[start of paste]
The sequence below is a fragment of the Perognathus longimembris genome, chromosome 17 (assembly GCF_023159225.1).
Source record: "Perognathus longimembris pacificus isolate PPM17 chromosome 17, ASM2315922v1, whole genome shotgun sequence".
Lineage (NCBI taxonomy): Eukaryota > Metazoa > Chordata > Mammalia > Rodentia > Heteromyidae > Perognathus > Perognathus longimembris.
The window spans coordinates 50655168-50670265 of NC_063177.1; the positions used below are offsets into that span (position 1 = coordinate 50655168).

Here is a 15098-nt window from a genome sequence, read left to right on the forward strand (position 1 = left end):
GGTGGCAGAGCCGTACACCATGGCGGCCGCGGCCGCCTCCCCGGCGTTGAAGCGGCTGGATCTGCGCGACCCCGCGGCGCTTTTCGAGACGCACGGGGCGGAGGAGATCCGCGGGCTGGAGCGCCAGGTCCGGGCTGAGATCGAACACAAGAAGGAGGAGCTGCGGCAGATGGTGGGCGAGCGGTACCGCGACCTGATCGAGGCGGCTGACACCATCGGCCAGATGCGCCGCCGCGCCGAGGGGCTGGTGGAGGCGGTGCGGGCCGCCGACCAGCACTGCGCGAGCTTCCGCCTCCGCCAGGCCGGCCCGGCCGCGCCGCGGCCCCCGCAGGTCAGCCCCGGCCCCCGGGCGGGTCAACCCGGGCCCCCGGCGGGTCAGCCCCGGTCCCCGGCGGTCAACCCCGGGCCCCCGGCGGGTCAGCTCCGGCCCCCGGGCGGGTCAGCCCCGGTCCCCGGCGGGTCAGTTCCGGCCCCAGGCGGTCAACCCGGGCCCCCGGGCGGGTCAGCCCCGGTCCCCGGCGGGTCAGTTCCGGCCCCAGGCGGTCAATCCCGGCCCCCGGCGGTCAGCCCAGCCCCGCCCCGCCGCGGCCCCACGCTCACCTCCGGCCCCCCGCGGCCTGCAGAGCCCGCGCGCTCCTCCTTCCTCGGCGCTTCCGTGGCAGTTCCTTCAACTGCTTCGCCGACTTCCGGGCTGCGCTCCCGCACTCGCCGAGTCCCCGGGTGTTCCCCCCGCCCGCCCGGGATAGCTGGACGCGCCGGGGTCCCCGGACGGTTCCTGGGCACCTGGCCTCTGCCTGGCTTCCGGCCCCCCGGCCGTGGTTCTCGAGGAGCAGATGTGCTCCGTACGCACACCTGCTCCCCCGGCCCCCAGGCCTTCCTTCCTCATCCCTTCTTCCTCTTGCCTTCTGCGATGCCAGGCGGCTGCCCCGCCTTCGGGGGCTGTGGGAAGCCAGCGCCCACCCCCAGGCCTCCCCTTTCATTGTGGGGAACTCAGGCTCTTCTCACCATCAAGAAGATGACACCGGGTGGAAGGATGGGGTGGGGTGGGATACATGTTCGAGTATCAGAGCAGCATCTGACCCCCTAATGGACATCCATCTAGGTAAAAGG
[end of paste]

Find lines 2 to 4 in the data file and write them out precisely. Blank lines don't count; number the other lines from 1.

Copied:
Source record: "Perognathus longimembris pacificus isolate PPM17 chromosome 17, ASM2315922v1, whole genome shotgun sequence".
Lineage (NCBI taxonomy): Eukaryota > Metazoa > Chordata > Mammalia > Rodentia > Heteromyidae > Perognathus > Perognathus longimembris.
The window spans coordinates 50655168-50670265 of NC_063177.1; the positions used below are offsets into that span (position 1 = coordinate 50655168).